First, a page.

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Courts and social change, again

[ 36 ] February 6, 2013 |

My friend Russell Arben Fox has come a long way in the last few years (see here to chart the progress), and I am delighted he’s now joining me in celebrating the fantastic news from the UK yesterday. While I have some sympathy for the democratic theory that motivates his argument in this post, I think the theory he expresses here has a lot of problems. This paragraph, in particular, isn’t at all clear about the proper role of judicial review in Foxland:

If I now believe that same-sex marriage should be recognized as a legally defensible and positive civic good, which should I care about those whose opinions would be found constitutionally lacking by a decision which I support? Would I have cared about the consequences of Brown v. Board of Education for racists, for example? Well, my answer to the latter is “no”–but my answer to the former is that I just to don’t believe that opponents of same-sex marriage are operating from the same kind of irrational animus which many of those who were scandalized by the end of segregation were. It’s quite easy to position oneself on the probably winning (and, again, I think right) side of history here, and say that the passage of time will prove that same-sex marriage opponents are ultimately cut from the same bigoted cloth, and I can’t deny that might, decades hence, turn out to be the case. But for now, as one who prefers the messy imbalances of democracy to the supposedly clear (but for all that usually arbitrary) impositions of the law, and for whom the past three years have mostly just provided confirmation of my many doubts about trusting in the judicial branch), as well as one who not too long ago was persuaded by a certain argument against same-sex marriages, I just can’t see in the supporters of Proposition 8 and the Defense of Marriage Act and the opponents of what the House of Commons just voted for as somehow so obviously out of line with our country’s evolving political ideas so as to deserve a judicial squashing.

There’s a mixed message about here about the appropriate standard for judicial intervention in rights protection. Russell suggests that Brown is acceptable while Varnum and its cousins are not (or at least less so) because of the degree of ‘irrational animus’ present in the opponents of desegregation compared to the opponents of marriage equality. (As an aside, I note that this changes the proper task for judges in a democracy–in addition to interpreting the proper bounds of equal rights, you charge them with the task of interpreting the degree of irrational animus amongst the opponents of a particular rights claim; if judges are not capable of addressing the former with sufficiently apolitical dispassion, what would motivate the belief they are capable of the latter task, which seems every bit as difficult and fraught with opportunities to import one’s politics?)  But at the end of the paragraph, the standard for judicial intervention is how “out of line” rights opponents are with “our country’s evolving political ideas.” I can’t recall if Russell has ever directly addressed Loving (he mentions it in passing later in the post in a way that would seem to suggest he’s a fan), and I’d be curious to see him do so. The standard he suggests at the start of this paragraph would seem to align him with the majority, as he’s established that racist public policies reveal and irrational animus. But by his second standard, Loving would seem to be highly illegitimate; it came at a much earlier moment (but clearly still midstream in that particular democratic deliberation) in the evolution of views on interracial marriage in this country than we are at presently with marriage equality for same sex couples.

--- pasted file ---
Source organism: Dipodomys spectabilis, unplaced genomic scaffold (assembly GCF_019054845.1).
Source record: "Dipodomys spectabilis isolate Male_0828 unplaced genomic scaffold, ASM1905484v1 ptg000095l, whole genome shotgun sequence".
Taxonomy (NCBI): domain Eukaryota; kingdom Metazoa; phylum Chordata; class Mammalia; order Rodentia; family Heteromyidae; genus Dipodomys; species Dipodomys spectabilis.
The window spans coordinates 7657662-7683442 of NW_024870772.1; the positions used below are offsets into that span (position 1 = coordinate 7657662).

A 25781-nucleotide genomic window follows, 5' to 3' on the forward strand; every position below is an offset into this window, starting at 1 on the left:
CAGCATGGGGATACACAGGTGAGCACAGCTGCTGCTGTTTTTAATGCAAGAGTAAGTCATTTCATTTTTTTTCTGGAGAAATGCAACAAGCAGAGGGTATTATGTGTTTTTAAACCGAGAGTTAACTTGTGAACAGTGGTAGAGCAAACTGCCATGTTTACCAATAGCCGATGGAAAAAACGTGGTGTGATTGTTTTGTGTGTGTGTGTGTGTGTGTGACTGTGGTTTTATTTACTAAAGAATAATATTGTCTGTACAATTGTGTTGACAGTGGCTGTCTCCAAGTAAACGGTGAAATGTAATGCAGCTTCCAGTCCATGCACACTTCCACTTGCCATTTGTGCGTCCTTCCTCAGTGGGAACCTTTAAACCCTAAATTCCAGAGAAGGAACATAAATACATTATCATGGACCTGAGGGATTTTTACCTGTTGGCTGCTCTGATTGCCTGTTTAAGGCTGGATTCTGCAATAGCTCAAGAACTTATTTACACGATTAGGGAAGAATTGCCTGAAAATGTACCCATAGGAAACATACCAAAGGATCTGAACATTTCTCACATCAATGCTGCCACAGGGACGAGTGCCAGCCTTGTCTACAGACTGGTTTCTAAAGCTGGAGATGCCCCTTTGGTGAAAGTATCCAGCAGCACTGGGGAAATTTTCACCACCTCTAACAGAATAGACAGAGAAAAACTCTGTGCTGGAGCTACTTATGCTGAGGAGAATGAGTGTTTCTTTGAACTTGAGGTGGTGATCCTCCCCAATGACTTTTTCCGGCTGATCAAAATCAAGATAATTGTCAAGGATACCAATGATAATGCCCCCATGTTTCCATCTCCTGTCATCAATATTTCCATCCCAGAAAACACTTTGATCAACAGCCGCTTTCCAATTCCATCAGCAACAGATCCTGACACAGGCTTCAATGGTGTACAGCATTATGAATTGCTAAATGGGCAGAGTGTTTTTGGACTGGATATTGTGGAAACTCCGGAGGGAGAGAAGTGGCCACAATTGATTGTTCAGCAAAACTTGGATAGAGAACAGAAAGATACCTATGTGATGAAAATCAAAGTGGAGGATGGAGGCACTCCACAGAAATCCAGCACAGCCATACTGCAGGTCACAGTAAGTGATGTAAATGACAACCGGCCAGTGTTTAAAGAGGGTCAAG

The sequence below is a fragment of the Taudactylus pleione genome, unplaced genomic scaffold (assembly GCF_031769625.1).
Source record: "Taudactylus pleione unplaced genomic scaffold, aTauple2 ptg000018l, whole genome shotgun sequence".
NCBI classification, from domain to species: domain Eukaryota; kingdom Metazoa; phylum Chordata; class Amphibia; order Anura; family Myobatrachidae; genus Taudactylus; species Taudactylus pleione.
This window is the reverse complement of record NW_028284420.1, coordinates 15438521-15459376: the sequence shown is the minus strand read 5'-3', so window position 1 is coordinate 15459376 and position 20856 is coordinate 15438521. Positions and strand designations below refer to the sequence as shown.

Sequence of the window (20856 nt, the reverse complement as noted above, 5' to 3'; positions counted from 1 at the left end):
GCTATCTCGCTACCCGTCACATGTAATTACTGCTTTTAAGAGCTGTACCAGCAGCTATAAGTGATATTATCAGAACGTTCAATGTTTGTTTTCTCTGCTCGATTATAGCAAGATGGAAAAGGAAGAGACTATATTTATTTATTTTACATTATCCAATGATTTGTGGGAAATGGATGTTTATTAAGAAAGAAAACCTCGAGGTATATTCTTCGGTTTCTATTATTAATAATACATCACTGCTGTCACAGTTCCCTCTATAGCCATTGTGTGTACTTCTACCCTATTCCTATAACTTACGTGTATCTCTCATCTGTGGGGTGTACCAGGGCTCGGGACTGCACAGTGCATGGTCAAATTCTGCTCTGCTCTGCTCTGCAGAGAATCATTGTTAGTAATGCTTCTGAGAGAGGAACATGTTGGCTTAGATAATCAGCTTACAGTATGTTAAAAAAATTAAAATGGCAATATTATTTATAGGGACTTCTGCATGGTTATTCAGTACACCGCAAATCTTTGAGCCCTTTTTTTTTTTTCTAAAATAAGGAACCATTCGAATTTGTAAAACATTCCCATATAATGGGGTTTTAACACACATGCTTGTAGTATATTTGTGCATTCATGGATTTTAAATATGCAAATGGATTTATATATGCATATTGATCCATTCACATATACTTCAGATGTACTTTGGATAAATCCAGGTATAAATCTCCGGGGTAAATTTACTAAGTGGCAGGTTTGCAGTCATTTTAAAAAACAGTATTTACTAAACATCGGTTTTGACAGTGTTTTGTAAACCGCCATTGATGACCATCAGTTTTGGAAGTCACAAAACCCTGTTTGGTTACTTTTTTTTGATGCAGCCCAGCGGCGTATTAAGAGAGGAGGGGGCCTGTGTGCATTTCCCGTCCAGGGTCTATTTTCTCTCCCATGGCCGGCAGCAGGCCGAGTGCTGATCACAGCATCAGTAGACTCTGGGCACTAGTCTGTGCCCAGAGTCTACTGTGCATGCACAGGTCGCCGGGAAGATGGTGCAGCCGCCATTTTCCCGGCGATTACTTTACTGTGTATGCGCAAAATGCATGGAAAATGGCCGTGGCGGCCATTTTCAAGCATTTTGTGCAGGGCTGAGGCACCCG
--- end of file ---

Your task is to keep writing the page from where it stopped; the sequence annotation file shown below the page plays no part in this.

Readers will not be surprised to learn that I am not entirely persuaded by Russell’s view that the irrational animus isn’t a significant part of the opposition to marriage equality today. I’ll concede here that holding the view that a certain version of gender complementarianism provides the best foundation for available for marriage is not, taken alone, sufficient evidence of irrational animus against gays and lesbians. However, the view that gender complementarianism is the ideal for marriage and therefore we should use the coercive power of the state to prevent some (same sex) marriages that do not conform to this ideal, but tolerate many other (opposite sex, but based on feminist/egalitarian principles) marriages that openly flaunt and reject this vision) is clearly evidence of an irrational animus; it’s singling out a tiny minority—one that’s already legally and socially vulnerable, in large part because a substantial majority of the very same people that oppose their marriage rights also oppose civil unions and inclusion in anti-discrimination statutes—for a highly selective effort to legally enforce a fundamentally, transparently unenforceable ideal of marriage. (Perhaps it’s sufficient to pass the Court’s rational basis test, but that’s the sort of reasoning Russell wants to move away from, with good reason). Furthermore, Russell’s argument that many states have been willing to enact civil union statutes that approximate marriage in legal form (as evidence against irrational animus among SSM’s opponents), applies to a small minority of same sex marriage’s legal opponents. In Washington State in 2009, 47% of the population voted to rescind the state’s civil union law; three years later 46% voted to rescind marriage rights for same sex couples. The pattern—where the votes and financial support for the campaign came from—were virtually identical. That a handful of moderate legislators have made this distinction does not, in fact, suggest that opponents of same sex marriage as a group do; voting patterns on civil unions and SSM reveal that the majority of them clearly do not.